What does this quote want to tell us?
Oh, GOP "political" obstruction. Got it.
What doesn't it want to tell us? Again, I've got two off the top of my head, feel free to add more in the comments.
1) While some GOP Senators may have opposed it simply because SCOAMT wanted it, a) that's actually a pretty good starting position, and b) that doesn't include all of those who were told in no uncertain terms that anything less than strong opposition would get them de-elected.
2) That there is any possibility that there could be actual policy objections to the law. By casting GOP opposition to the law as "political," the reporter is able to ignore the possibility that there are any substantive objections to the law.
Once again, simply checking for bias shows the one-sided coverage rampant in the Media Complex. These are all points which are germane to the debate, and they didn't take me any thought at all to remember. An unbiased media, or a media who at least attempted to address their bias, would have included the points, at least as "by-the-ways." NBC would rather you forget about them all together.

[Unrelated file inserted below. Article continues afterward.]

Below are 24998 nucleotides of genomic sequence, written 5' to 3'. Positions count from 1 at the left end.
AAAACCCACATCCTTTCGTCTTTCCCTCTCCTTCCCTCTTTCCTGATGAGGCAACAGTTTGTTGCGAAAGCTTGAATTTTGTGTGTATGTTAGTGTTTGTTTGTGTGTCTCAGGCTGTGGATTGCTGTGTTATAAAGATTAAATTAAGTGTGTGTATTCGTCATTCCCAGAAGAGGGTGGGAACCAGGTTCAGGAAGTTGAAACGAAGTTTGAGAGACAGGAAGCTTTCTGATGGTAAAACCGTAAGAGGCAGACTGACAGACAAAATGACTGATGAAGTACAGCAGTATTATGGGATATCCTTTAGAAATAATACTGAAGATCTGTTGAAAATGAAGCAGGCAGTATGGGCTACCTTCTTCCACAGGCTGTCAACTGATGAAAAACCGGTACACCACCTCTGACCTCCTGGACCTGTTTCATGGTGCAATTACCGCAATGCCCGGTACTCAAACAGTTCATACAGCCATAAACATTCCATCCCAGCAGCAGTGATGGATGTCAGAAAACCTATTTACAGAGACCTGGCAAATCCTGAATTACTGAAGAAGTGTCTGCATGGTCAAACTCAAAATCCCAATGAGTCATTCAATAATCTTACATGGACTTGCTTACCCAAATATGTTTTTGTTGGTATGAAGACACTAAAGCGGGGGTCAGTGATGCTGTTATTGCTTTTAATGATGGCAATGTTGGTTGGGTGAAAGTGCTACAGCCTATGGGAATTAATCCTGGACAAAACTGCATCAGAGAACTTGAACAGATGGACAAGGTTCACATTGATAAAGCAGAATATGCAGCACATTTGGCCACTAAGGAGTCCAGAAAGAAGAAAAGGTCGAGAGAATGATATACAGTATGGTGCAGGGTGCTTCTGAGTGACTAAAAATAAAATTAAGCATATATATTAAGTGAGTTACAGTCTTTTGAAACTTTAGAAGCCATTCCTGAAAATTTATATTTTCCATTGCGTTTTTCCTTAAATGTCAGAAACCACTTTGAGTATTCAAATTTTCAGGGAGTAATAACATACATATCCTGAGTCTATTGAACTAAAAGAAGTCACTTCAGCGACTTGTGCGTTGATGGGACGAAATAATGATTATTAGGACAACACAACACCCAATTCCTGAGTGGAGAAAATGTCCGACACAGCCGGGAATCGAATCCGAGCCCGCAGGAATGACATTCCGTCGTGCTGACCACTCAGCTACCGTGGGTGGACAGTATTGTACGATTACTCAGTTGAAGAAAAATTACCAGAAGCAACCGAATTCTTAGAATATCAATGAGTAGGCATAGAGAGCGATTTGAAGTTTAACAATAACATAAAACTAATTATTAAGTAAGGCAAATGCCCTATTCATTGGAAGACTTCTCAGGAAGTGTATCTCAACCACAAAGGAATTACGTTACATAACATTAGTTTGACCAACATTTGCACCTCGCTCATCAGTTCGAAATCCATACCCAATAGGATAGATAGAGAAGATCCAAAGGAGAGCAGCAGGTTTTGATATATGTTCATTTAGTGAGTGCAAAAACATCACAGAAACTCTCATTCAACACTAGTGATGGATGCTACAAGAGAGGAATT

Tuesday, April 30, 2013
Some of them -prepare yourselves, this is shocking- may even receive charitable (that is: "free") health care.
If only there were some way that taxpayers could involuntarily be put on the hook for... these things... that... they're already getting?
Seriously, I don't get what NBC (or the "experts" they sought out) thinks is wrong here. Why should people in Beaumont or Amarillo be on the hook (involuntarily) for a fertilizer plant explosion in West? Charitable contributions are pouring in. Even NBC acknowledges that. No one is going to the State with their hand out and being turned away- no one is going to the State with their hand out. By way of example: